Biotechnology uses fermentation techniques to optimize the living conditions of microorganisms and produces enzymes for industrial use, as naturally occurring enzymes are scarce. After fermentation, the enzymes are isolated and processed further for industrial use. Novo Nordisk and Gist Brocades are the two recognized manufacturers of industrial enzymes of the type used in detergents.

Depending on how effective a particular bacterium is in degrading fat, oil, and vegetable matter, cleaning solutions using enzymes are manufactured. The idea is these enzymes kept in a stabilized state only start working when hydration occurs. Selecting the bacteria that can degrade fat, oil, and vegetable matter is the key to making an enzyme based detergent. The enzyme is then stabilized, and the idea is to make it start working on hydration.

There are 4 broad enzyme groupings namely lipases (can breakdown fats, oils and greases; proteases (can breakdown proteins like blood for instance); amylases (can breakdown carbohydrates; and cellulases (can breakdown cellulose)

Let's examine how each of these enzymes when incorporated in detergents contributes to the washing process.

The use of lipase based enzymes in detergents is fairly recent happening, as the first lipase enzyme for detergents entered the market only in 1987. Lipases obtained from Rhizomucor mehei (fungus source) and Pseudomonas glumae (bacterial source) amongst other sources are capable of removing messy food stains and sweat in the armpit (mainly mix of lipids, starch and proteins) by converting the water insoluble parts in the stain to water soluble parts which usually means converting triglycerides to free fatty acids and glycerol.

Cellulases in detergents involve an enzyme that is especially good for washing cotton fabrics. When cotton fabrics are frequently washed there is a tendency for certain minute fibers to stick out from the cotton texture, causing the fabric to loose its sheen. When cellulases are used it not only removes dirt but makes the colors more vibrant and the texture smooth. Genetically engineered bacterial and fungal strains can be used as for example Bacillus-KM-635 and Humicola isolens DSM1800.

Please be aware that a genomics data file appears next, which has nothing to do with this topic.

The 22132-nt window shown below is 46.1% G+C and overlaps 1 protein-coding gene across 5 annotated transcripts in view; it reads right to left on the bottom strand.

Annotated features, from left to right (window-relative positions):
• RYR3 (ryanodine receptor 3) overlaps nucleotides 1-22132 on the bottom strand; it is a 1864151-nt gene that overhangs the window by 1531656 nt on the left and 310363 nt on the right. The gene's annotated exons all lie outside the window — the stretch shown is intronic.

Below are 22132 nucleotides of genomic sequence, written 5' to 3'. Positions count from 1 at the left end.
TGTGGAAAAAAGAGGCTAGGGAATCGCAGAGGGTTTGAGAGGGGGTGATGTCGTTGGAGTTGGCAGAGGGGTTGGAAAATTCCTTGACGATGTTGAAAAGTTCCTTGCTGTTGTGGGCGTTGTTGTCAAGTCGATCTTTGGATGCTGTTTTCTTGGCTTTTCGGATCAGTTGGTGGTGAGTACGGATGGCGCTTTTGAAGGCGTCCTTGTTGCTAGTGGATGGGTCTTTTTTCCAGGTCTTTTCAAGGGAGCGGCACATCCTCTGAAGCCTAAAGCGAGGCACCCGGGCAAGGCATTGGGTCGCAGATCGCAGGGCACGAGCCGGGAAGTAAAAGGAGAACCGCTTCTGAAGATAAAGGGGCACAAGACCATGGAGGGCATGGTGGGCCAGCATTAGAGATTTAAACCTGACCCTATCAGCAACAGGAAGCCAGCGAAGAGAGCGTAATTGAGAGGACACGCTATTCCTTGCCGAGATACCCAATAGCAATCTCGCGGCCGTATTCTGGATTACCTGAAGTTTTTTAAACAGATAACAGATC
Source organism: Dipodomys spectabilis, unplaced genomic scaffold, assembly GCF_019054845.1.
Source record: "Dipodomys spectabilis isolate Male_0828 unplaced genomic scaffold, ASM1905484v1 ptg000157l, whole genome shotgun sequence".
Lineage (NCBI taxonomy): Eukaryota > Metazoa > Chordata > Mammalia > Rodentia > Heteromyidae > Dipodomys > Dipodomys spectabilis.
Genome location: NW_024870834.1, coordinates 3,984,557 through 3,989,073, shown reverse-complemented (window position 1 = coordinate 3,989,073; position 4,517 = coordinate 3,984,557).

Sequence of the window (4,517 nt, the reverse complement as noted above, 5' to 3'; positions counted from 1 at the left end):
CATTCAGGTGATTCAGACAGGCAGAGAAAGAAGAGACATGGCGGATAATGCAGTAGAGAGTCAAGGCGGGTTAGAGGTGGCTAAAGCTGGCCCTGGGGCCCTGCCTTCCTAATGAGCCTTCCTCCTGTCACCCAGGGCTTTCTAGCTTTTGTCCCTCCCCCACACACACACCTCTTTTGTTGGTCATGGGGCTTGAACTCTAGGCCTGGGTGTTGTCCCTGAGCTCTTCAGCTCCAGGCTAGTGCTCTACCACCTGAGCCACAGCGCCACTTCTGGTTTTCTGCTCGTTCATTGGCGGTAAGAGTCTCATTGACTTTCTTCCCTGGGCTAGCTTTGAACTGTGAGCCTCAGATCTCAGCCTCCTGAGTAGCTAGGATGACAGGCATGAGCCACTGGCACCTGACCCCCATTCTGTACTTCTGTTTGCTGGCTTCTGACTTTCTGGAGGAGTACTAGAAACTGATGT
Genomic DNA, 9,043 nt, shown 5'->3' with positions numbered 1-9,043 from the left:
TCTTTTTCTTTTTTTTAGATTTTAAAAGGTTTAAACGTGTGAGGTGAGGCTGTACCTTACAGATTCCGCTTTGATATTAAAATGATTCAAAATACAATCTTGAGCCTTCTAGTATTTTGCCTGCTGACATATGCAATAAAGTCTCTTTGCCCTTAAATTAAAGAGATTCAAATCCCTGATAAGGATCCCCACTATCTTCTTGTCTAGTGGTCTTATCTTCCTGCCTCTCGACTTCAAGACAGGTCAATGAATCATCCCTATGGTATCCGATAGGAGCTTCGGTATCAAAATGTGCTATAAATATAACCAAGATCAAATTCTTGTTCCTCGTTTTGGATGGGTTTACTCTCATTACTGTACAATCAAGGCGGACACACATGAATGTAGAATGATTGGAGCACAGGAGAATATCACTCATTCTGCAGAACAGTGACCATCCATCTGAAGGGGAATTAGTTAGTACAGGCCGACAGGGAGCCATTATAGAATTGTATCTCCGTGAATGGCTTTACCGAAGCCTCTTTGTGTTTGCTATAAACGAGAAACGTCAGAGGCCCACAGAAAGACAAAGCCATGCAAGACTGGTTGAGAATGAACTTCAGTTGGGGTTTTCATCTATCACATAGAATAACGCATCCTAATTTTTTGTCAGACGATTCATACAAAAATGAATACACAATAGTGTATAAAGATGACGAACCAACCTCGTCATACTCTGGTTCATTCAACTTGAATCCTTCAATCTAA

Stains caused by chocolates, cocoa, puddings which are starch oriented stains can be removed by alpha-amylases (mostly used), beta-amylases and isoamylases which work by catalyzing hydrolysis of glycoside linkages in starch. These enzymes belong to the amylase class of enzymes.

Protease enzymes which are probably one of the earliest enzymes to be used in the detergent business are of two types namely, alkaline protease from Bacillus licheniformis, and high alkaline protease from Bacillus alkalophilus and Bacillus lentus. The latter variety is good for cleaning blood stains and other soils caused by proteins.

Other enzyme categories used in the manufacture of detergents are Peroxidases (subclass of general oxidoreductase) and Pullulanases the latter being especially good for stain removal.


In 2008, the European Union announced a June 2015 deadline for chemical suppliers including detergent manufacturers to fall in line with a new set of labeling and packaging requirements, and interestingly under this set of guidelines, concentrated detergents have to be labeled "corrosive". This would mean an even greater role for biotechnology in the making of future detergents.